I suspect there might be something inherently unfair in asking about best books any year that J.M. Coetzee has a new novel out. He is truly sui generis and seems to operate at a level that the rest of us can only sort of admire from afar. After the interesting misstep that was Slow Man, he’s returned with the extraordinary Diary of a Bad Year. The book consists of three narratives that share each page: At the top of the page are, in a nod to Nabokov, the protagonist’s “Strong Opinions” – essays on subjects ranging from political life in Australia to al-Qaida. In the second thread, the protagonist “JC”, who bears a striking resemblance to the author, describes his obsession with his beautiful young amanuensis. And the third voice tells that same story from her point of view. The result is an alternating comic and tragic aria for three voices that asks questions no less fundamental than what is it we require of our writers and novels? A painter friend once told me that any serious painter needed to contend with Picasso and Pollock. Anyone who cares for literature must do the same with J.M. Coetzee.
V.V. Ganeshananthan's first novel, Love Marriage, was published in April by Random House. She lives in New York.Edan Lepucki recommended it last year; I'm going to recommend it this year. The Brief Wondrous Life of Oscar Wao astonishes me more every time I think about it, every time I discuss it with a friend or a student, every time I flip to a favorite passage again. What delightful nerdery to see how many of the references I get! Beyond that, I enjoy the incredible feat of craftsmanship and passion. The novel does a number of remarkable things. At the moment, I'm appreciating how its structure allows it to deal with ideas of community and belonging. The story, juggled between protagonist Oscar and narrator Yunior, simultaneously acknowledges and undermines stereotypes - as Yunior generalizes (sometimes carelessly, but often affectionately) about his own Dominican communities, he also tells the tale of their singular, beloved misfit: Oscar, who has to constantly insist on his own Dominican identity. I love this epic and I'll read it again next year, I'm sure.A Perfect Man, by Naeem Murr. When I picked this gorgeous book up, I was stunned by the depth of its world. Murr's canny, sharp, sympathetic portrayal of children and adolescents kept me riveted.I'm finishing off the year reading A Golden Age, by Tahmima Anam. I'm not done with it yet, but I suspect it won't take me long - the take on the Bangladesh War is great, and telling the story from the widow Rehana's point of view gives the story a different freshness and sympathy.More from A Year in Reading 2008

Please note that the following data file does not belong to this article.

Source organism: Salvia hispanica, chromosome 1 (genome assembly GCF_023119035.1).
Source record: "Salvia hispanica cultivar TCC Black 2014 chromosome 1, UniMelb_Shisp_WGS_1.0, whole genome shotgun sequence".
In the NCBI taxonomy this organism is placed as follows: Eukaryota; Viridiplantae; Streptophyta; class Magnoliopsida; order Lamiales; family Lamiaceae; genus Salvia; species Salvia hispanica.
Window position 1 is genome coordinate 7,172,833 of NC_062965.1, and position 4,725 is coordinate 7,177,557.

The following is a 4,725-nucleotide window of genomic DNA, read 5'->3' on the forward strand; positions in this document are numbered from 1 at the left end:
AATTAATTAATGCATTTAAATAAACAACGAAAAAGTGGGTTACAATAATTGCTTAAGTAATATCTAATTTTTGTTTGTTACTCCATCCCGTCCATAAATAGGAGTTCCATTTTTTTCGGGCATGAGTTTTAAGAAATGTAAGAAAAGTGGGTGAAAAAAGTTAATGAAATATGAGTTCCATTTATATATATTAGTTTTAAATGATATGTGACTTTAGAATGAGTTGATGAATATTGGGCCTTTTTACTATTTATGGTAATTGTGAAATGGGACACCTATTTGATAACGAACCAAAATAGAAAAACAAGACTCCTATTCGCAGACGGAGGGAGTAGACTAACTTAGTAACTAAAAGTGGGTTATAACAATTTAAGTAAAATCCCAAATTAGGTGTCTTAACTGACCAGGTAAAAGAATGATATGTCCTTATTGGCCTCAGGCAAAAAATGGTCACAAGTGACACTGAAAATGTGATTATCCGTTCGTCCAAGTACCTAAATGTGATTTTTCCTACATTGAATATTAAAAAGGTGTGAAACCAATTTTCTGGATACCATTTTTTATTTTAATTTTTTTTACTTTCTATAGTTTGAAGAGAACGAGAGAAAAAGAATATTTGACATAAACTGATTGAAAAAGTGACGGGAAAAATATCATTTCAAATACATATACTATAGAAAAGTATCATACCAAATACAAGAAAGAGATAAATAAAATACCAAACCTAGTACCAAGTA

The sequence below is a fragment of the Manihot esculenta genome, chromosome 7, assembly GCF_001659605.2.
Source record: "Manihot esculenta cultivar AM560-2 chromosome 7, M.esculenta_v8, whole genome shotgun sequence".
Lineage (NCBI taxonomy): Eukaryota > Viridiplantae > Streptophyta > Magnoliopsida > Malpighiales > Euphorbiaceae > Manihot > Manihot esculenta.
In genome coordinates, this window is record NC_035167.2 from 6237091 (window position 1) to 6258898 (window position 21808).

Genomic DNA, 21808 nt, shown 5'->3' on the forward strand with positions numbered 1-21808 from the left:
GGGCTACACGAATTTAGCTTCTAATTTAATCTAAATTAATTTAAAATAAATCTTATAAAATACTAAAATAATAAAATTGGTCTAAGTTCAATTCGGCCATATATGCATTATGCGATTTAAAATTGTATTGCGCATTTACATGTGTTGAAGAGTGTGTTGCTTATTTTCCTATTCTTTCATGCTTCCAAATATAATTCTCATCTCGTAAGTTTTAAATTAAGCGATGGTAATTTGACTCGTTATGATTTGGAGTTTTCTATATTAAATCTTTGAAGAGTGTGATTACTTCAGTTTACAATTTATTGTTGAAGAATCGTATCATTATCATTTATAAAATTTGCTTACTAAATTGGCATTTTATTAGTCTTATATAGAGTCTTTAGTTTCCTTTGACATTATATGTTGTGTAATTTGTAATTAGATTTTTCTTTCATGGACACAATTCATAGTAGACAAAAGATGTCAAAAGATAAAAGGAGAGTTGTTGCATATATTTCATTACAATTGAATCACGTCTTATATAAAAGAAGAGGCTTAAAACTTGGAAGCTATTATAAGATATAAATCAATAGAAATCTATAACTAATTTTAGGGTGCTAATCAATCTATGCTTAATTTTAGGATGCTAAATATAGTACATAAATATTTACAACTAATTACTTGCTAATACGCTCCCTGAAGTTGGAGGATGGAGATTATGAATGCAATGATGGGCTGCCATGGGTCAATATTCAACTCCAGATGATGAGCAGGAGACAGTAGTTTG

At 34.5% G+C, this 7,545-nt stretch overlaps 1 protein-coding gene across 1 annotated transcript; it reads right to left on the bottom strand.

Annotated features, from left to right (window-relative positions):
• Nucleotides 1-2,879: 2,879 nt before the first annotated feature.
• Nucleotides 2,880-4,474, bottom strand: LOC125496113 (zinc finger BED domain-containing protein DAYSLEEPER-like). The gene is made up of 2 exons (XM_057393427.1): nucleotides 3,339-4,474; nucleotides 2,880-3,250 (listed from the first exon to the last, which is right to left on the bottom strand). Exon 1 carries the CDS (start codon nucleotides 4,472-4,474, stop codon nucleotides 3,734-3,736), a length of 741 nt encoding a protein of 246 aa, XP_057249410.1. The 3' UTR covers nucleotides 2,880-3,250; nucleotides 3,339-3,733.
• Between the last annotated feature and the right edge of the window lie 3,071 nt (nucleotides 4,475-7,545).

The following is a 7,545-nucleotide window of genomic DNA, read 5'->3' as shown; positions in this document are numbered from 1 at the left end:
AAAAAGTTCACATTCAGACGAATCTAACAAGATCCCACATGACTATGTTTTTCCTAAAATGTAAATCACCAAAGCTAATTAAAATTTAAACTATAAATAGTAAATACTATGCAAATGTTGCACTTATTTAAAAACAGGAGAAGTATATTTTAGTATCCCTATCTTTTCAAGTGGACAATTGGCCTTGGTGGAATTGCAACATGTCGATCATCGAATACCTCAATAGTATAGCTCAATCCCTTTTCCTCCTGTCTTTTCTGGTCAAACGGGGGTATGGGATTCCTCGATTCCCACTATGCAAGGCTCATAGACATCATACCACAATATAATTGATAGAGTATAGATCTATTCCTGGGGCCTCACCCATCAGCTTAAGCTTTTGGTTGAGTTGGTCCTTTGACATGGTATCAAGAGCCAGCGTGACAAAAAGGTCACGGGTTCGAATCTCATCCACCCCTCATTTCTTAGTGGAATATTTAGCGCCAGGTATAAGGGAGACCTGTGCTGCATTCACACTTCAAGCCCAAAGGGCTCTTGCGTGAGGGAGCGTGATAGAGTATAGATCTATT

I read The Handmaid's Tale for the first time this summer. I'd never read any Margaret Atwood before that. I picked up a used hardcover at a bookstore in Philadelphia, and it sat around before I finally decided to take the plunge. I don't know why I waited so long. It is perhaps the most moving book I've ever read. It is dark, funny, poignant, frightening. Margaret Atwood writes with such fierce poetry that I found myself running my fingers over the words, trying to absorb the book's magic in every sense I could. It doesn't happen often, that kind of magic. I saw a picture of Atwood writing it in Berlin, and it is just her at a table in an otherwise empty room. The novel's magic is all her. It is quite the feminist novel, too, and what blows my mind is that it is almost 30 years old but feels as of the moment as I'm sure it did back then. Women are still fighting for their rights. We are still fighting for our personhood, for our right to total equality. We are still Offreds in many ways. When I finished the book I felt depressed for days, mourning the loss of such a gorgeous and enveloping companion. Then, recently, I was given an advance copy of Laura van den Berg's novel Find Me, out next year on FSG. It felt like the response to The Handmaid's Tale's call. The characters are very different, the worlds in which the novels are set are different, but the yearning of both characters, the driving grief, feels very much of a piece. Both novels offer precision of language and metaphor and scene even as what is being constructed feels messy, chaotic, sad, hopeless. Find Me's joy is speaking in parallel with The Handmaid's Tale's Offred. Both orphaned and alone in the world, both so completely real, both telling a story that feels important and exciting to read. I feel lucky to have stumbled upon these books this year, and challenged by them to be better. More from A Year in Reading 2014 Don't miss: A Year in Reading 2013, 2012, 2011, 2010, 2009, 2008, 2007, 2006, 2005 The good stuff: The Millions' Notable articles The motherlode: The Millions' Books and Reviews Like what you see? Learn about 5 insanely easy ways to Support The Millions, and follow The Millions on Twitter, Facebook, Tumblr.
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